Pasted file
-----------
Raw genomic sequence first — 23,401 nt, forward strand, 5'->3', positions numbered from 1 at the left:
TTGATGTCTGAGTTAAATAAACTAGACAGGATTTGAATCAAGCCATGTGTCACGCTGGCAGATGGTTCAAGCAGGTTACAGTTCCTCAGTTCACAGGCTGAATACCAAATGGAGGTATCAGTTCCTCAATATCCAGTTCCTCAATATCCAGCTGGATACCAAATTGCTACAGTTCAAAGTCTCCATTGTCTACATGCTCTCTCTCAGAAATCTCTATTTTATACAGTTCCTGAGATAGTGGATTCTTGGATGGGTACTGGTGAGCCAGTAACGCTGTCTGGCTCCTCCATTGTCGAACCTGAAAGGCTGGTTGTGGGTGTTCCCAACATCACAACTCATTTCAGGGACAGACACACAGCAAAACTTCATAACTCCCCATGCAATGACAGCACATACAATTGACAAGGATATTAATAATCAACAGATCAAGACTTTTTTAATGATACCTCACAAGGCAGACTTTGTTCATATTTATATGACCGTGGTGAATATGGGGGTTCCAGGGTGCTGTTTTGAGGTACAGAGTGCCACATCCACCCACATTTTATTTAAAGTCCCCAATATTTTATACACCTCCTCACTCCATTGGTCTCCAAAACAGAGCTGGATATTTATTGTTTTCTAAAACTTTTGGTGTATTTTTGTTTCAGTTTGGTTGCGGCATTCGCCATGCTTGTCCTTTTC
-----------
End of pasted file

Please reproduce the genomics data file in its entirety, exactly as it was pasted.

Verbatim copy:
Raw genomic sequence first — 23,401 nt, forward strand, 5'->3', positions numbered from 1 at the left:
TTGATGTCTGAGTTAAATAAACTAGACAGGATTTGAATCAAGCCATGTGTCACGCTGGCAGATGGTTCAAGCAGGTTACAGTTCCTCAGTTCACAGGCTGAATACCAAATGGAGGTATCAGTTCCTCAATATCCAGTTCCTCAATATCCAGCTGGATACCAAATTGCTACAGTTCAAAGTCTCCATTGTCTACATGCTCTCTCTCAGAAATCTCTATTTTATACAGTTCCTGAGATAGTGGATTCTTGGATGGGTACTGGTGAGCCAGTAACGCTGTCTGGCTCCTCCATTGTCGAACCTGAAAGGCTGGTTGTGGGTGTTCCCAACATCACAACTCATTTCAGGGACAGACACACAGCAAAACTTCATAACTCCCCATGCAATGACAGCACATACAATTGACAAGGATATTAATAATCAACAGATCAAGACTTTTTTAATGATACCTCACAAGGCAGACTTTGTTCATATTTATATGACCGTGGTGAATATGGGGGTTCCAGGGTGCTGTTTTGAGGTACAGAGTGCCACATCCACCCACATTTTATTTAAAGTCCCCAATATTTTATACACCTCCTCACTCCATTGGTCTCCAAAACAGAGCTGGATATTTATTGTTTTCTAAAACTTTTGGTGTATTTTTGTTTCAGTTTGGTTGCGGCATTCGCCATGCTTGTCCTTTTC